LONDON (Reuters) - The downturn in consumer spending will drive over 1,600 retailers out of business in 2009, triggering thousands of job losses and leaving more than one in ten shops empty, a report said Thursday.
Market researchers Experian said trading conditions for survivors would be the worst for at least 30 years and there would be knock-on effects at suppliers, manufacturers and service providers.
“There is no doubt that the impact on retail will resonate through the entire economy,” said Jonathan de Mello, Director of Retail Consultancy at Experian.
Retailers are slashing prices as indebted shoppers curb spending amid rising unemployment, sliding house prices and fears of a deep recession.
Experian said big discounts had lured some consumers back into stores, with shopper numbers leaping 12.8 percent in the last week of December. But that was not enough to prevent a 3.1 percent drop in footfall for the month as a whole.
“The last minute surge in shoppers came as a relief to retailers but for most it was not nearly enough,” de Mello said.
“The boost in numbers was driven by massive unprecedented discounting all at the expense of retailer margins.”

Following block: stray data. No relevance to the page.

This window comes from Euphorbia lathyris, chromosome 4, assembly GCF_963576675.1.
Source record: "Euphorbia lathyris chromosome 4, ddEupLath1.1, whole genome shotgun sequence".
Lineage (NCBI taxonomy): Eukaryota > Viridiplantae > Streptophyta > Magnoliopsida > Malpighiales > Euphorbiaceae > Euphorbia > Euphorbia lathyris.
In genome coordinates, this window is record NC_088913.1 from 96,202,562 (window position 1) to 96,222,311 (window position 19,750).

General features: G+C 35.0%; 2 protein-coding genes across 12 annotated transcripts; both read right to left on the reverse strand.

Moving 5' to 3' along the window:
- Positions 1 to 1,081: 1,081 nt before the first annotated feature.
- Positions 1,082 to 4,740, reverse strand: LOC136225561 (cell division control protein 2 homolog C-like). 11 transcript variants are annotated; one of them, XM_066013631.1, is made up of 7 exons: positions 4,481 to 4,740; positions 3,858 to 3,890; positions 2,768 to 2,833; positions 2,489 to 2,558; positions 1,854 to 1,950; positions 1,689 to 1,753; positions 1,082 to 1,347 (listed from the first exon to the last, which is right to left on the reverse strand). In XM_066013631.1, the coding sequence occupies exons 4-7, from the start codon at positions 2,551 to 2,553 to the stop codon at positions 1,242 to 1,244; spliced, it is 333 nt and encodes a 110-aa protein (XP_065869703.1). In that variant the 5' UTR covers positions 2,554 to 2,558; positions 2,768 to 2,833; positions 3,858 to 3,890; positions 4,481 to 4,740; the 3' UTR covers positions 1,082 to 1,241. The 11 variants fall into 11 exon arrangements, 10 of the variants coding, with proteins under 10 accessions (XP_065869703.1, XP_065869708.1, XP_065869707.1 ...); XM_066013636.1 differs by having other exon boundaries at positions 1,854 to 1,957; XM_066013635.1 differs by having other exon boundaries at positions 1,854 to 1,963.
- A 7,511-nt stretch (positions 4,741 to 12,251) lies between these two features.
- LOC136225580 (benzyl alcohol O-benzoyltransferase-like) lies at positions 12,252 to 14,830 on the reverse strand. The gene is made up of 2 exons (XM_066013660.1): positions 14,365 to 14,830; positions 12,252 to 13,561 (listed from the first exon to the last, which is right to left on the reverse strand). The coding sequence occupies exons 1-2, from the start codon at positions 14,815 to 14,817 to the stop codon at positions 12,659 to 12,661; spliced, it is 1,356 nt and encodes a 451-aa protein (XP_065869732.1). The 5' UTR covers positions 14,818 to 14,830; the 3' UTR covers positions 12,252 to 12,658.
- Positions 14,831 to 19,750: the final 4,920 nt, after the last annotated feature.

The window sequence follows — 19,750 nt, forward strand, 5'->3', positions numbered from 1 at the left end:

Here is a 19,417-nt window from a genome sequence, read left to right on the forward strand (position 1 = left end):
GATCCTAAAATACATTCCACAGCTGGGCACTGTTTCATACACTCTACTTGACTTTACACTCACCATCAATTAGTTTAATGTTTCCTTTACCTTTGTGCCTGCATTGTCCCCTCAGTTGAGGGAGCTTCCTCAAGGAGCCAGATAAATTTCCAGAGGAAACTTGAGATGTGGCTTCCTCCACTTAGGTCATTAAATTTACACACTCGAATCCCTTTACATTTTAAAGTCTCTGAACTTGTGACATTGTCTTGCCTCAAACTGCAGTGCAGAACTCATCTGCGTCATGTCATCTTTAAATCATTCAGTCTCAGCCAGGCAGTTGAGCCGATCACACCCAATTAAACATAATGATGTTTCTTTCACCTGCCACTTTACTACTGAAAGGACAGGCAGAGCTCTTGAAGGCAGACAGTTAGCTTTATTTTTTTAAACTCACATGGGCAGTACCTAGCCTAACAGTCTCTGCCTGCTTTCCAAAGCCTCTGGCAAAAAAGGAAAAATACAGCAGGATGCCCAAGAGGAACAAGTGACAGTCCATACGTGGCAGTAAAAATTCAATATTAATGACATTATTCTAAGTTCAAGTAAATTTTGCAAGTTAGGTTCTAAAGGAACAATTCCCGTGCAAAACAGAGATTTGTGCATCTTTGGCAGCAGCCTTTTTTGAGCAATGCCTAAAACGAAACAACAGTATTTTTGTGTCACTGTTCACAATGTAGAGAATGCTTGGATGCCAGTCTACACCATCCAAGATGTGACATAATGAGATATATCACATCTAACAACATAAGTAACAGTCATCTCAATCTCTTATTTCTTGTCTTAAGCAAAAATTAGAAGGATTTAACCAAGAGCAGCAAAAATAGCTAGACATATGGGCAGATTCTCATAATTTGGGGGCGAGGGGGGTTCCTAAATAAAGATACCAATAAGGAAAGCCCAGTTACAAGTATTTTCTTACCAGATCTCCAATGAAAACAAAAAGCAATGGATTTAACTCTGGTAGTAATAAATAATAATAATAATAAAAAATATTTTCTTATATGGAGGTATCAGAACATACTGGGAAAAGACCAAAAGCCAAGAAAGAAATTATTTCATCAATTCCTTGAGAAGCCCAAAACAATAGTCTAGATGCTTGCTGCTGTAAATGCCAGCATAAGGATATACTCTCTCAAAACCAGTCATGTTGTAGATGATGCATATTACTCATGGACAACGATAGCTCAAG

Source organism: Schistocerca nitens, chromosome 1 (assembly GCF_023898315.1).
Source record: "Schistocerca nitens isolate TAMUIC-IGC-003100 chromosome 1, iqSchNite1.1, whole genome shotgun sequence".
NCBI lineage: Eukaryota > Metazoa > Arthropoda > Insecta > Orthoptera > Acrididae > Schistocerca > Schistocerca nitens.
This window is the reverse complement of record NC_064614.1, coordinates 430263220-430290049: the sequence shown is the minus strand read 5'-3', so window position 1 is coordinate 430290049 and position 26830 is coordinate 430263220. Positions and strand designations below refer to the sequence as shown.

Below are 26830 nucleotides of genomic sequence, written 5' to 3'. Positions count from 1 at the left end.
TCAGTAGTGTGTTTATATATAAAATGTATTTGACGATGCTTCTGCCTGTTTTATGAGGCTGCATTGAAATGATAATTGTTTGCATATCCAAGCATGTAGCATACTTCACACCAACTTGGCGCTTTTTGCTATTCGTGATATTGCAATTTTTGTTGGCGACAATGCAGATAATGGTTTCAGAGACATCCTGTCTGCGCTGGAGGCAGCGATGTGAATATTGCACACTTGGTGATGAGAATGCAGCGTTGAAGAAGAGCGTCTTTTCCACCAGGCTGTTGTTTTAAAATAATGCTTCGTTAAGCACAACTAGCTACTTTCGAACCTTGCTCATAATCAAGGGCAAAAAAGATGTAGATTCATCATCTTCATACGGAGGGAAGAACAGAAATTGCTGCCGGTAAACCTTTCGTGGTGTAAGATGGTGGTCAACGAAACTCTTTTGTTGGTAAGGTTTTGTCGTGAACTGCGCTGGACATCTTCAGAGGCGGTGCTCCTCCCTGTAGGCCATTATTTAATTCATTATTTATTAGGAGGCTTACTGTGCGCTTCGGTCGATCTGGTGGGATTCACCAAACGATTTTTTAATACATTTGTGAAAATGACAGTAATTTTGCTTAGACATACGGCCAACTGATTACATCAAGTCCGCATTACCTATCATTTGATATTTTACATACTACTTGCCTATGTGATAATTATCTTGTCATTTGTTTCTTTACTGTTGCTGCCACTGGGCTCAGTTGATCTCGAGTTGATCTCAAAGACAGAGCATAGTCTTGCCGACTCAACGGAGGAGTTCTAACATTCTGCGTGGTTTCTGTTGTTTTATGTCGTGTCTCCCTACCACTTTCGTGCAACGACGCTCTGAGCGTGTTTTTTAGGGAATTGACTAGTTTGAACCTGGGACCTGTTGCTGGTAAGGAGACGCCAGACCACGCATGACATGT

Some retailers have not survived, with sweets-to-DVDs chain Woolworths and furniture group MFI falling into administration, a form of creditor protection, in the run-up to Christmas and several smaller companies following suit in recent days.
Experian said 1,137 non-food retailers went out of business in the year ended December, up 21.2 percent on the year, and forecast 440 more would become insolvent over the next four months and the total for 2009 as a whole would be about 1,400.
Some 194 food retailers failed in 2008, up 10.9 percent, and Experian predicted that number would rise to about 230 in 2009.
“The collapses we’ve seen so far are just the tip of the iceberg,” de Mello said.
“At the moment there is too much space in the market and not enough demand. Many retailers are either making no margin or losing money. We anticipate that January will be the toughest for 30 years.”
Experian said the vacancy level on shopping streets was around 7 percent, but with a flurry of businesses recently going into administration that would rise to about 10 percent — “a figure which is likely to increase as more retailers go into administration in January.”
“This large scale retail business failure is expected to have a significant impact on high street returns, affecting everything from investors’ yields on rents to revenues to local authorities,” it said.
“This is not to forget the devastating impact on people’s jobs and livelihoods,” de Mello. “Britain is still a nation of shop keepers and the retail sector is one of the UK’s largest employers.”
Reporting by Mark Potter; Editing by Mike Nesbit